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Found 484 courses
IDSEM-UG1664 Lib Arts
HUM
Hist & Cult
PREMOD
or GLOBAL
FA 2011

Omens and Oracles: Reading the Future and Retaining the Past in Early China

4 units Tue Thu
11:00 AM - 12:15 PM
Ethan Harkness

Syllabus

IDSEM-UG1664

Description

When ancient Chinese kings seared sacred bones with elemental fire, reading the future from the resulting cracks went hand in hand with creating archival records to preserve the past. In this class, we will explore several interrelated early Chinese divination traditions through classical texts, archaeology, and recently excavated manuscripts. In all cases we will pay attention to the complex interplay between past, present, and future, including aspects of the history of writing, the history of the book, and the interwoven histories of science and religion. After starting with a discussion of the above-mentioned oracle bones, we will proceed to examine the enigmatic Yijing ( Book of Changes ), the earliest and most revered of all the Chinese classics. Then we will consider a popularization of divination practices in the form of almanacs that circulated widely in ancient China. Students can expect to try their hands at the actual practice of the various divination techniques covered, but most class time will be used to engage important themes arising from our investigations, Readings may include: The Ancestral Landscape: Time, Space, and Community in Late Shang China (Ca. 1200-1045 B.C.) by David Keightley, Oracle Bones: A Journey Through Time in China by Peter Hessler, the Yijing ( Book of Changes ), selections from The Cambridge History of Ancient China: From the Origins of Civilization to 221 B.C ., and select scholarly articles.

Type

Interdisciplinary Seminars (IDSEM-UG)

IDSEM-UG1351 Lib Arts
HUM
Hist & Cult
PREMOD
or EARLY
or GLOBAL
FA 2011

Passion and Poetics in Early Japan

4 units Tue Thu
2:00 PM - 3:15 PM
Nina Cornyetz

Syllabus

IDSEM-UG1351

Description

It can be argued that until the 1880s one thing was absent in Japanese literary and performing arts: the notion of an interiorized subject. In fact, the premodern Japanese arts are examples of extreme "exteriority," that privilege form, word play and intertextuality and enfold the human being and human erotic passions within rituals for purity, and harmony with a cosmology of the heavens. This course will explore premodern Japanese poetics and prose, performing and visual arts, from the very first writings through the nineteenth century, in relation to history and religious and philosophic belief systems such as Buddhism, Shintoism and Confucianism. Texts will include: selections of poetry, emaki (picture scrolls), noh and puppet plays, selections from The Tale of Genji, The Pillow Book, Essays in Idleness .

Type

Interdisciplinary Seminars (IDSEM-UG)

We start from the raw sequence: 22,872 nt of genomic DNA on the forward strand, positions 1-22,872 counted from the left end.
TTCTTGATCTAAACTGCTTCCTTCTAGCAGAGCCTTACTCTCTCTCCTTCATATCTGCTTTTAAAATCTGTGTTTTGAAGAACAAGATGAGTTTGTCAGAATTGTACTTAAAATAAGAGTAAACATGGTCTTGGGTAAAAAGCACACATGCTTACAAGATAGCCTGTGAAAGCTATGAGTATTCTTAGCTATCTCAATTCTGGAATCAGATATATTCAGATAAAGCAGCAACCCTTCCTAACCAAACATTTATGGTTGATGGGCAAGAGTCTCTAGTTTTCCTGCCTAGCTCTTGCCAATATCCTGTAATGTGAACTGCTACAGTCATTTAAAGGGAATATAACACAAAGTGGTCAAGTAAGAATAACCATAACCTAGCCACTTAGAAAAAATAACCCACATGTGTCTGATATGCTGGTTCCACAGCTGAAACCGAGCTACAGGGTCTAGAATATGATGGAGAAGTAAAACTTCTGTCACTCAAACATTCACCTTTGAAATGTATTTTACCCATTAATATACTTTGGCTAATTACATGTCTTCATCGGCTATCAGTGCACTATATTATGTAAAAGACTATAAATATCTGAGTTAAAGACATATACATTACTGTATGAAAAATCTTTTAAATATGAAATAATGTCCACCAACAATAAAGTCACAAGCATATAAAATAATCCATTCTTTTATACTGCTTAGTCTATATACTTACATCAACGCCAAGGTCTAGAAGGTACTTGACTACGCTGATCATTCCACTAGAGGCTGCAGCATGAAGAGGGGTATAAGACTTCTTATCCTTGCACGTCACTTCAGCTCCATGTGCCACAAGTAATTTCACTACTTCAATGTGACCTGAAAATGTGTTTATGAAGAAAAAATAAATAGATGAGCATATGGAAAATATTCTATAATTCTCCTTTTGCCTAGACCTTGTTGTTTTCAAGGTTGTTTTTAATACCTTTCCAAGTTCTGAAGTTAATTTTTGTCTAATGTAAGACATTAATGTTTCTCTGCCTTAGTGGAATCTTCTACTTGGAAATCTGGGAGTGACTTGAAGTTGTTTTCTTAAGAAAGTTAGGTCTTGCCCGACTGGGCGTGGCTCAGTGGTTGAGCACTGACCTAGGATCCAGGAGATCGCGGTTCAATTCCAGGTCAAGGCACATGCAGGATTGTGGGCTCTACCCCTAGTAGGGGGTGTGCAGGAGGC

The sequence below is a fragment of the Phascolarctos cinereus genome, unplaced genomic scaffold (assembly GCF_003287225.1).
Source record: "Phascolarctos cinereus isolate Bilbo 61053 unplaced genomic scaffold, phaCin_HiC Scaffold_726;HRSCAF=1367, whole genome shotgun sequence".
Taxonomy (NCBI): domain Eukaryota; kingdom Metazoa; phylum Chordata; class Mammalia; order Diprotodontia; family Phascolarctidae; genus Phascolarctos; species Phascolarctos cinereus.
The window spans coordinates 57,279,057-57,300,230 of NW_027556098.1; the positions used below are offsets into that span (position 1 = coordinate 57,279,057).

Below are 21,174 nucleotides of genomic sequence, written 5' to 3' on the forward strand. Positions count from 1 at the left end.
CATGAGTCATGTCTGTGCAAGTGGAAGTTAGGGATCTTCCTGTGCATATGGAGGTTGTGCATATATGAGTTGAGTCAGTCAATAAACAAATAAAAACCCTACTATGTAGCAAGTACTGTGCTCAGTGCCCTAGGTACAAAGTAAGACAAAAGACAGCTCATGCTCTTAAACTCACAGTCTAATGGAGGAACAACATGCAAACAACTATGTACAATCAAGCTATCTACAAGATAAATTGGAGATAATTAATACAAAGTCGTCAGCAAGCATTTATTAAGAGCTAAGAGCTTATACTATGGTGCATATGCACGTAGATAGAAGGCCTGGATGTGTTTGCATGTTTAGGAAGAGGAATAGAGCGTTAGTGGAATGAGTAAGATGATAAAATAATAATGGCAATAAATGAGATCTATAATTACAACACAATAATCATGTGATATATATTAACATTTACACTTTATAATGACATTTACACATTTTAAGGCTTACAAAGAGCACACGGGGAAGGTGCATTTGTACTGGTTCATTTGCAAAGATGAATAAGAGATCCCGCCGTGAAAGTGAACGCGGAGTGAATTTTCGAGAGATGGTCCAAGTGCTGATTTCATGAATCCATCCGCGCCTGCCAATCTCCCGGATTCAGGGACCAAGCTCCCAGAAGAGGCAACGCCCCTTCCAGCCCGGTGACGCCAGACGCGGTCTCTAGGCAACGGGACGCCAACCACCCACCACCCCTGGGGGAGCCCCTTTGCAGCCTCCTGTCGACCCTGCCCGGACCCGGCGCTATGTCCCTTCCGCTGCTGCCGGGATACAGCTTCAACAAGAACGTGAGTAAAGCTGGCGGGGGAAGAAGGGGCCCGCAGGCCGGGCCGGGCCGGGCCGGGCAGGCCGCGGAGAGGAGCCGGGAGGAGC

IDSEM-UG1648 Lib Arts
SOC
Hist & Cult
GLOBAL
FA 2011

Environment and Development in Africa

4 units Wed
3:30 PM - 6:10 PM
Rosalind Fredericks

Syllabus

IDSEM-UG1648

Description

This course explores the political ecology of African development in historic perspective. Drawing from anthropology, geography, environmental history, development studies, and political science, the course joins theoretical and empirical perspectives on the politics of African environments. The first part will focus on the history of human-environment relations on the continent, paying particular attention to the exploitation of the natural environment during colonialism and patterns of extraction and trade set up during that time. Building on this history, we will then concentrate on the postcolonial period in order to compare different forms of exploitation across Africa and their connections to key development debates and national development trajectories. Specific topics will include: the extractive industries; the management of the urban environment; wildlife conservation and tourism; agriculture and rural livelihoods; environmental governance regimes; environmental he alth and justice; gender and environment; natural resources and war; and vulnerability and adaptation to climate change. Aiming to provide more complex, critical, and nuanced understandings of human-environment relations on the continent, we will draw from academic texts and novels as well as documentaries. Readings may include: James Ferguson, Paul Richards, James Fairhead, and Adam Hochschild.

Type

Interdisciplinary Seminars (IDSEM-UG)

IDSEM-UG1359 Lib Arts
SOC
Hist & Cult
FA 2011

American Capitalism in the Twentieth Century

4 units Tue Thu
2:00 PM - 3:15 PM
Kimberly Phillips-Fein

Description

This course examines the development of capitalism in the United States over the course of the twentieth century, paying special attention to the relationship between the economy and political, cultural and intellectual transformations. It will cover the rise of the modern corporation, the labor movement, the Great Depression and the New Deal, the economic impact of war in the twentieth century, racism and economics, the changing economic position of women, deindustrialization and the stock market boom of the 1990s. The class will focus in particular on the problem of how Americans have confronted and sought to understand hard economic times. In a country whose culture privileges the “American dream” of economic success, how have people dealt with struggle, difficulty and failure? How have financial panics, depressions and recessions, and economic decline affected American political economy and culture? Readings will incorporate both primary and secondary sources. Possible authors include Betty Friedan, John Kenneth Galbraith, and Ronald Reagan.

Notes

Same as HIST 112 001.

Type

Interdisciplinary Seminars (IDSEM-UG)

IDSEM-UG1527 Lib Arts
SOC
Hist & Cult
SP 2011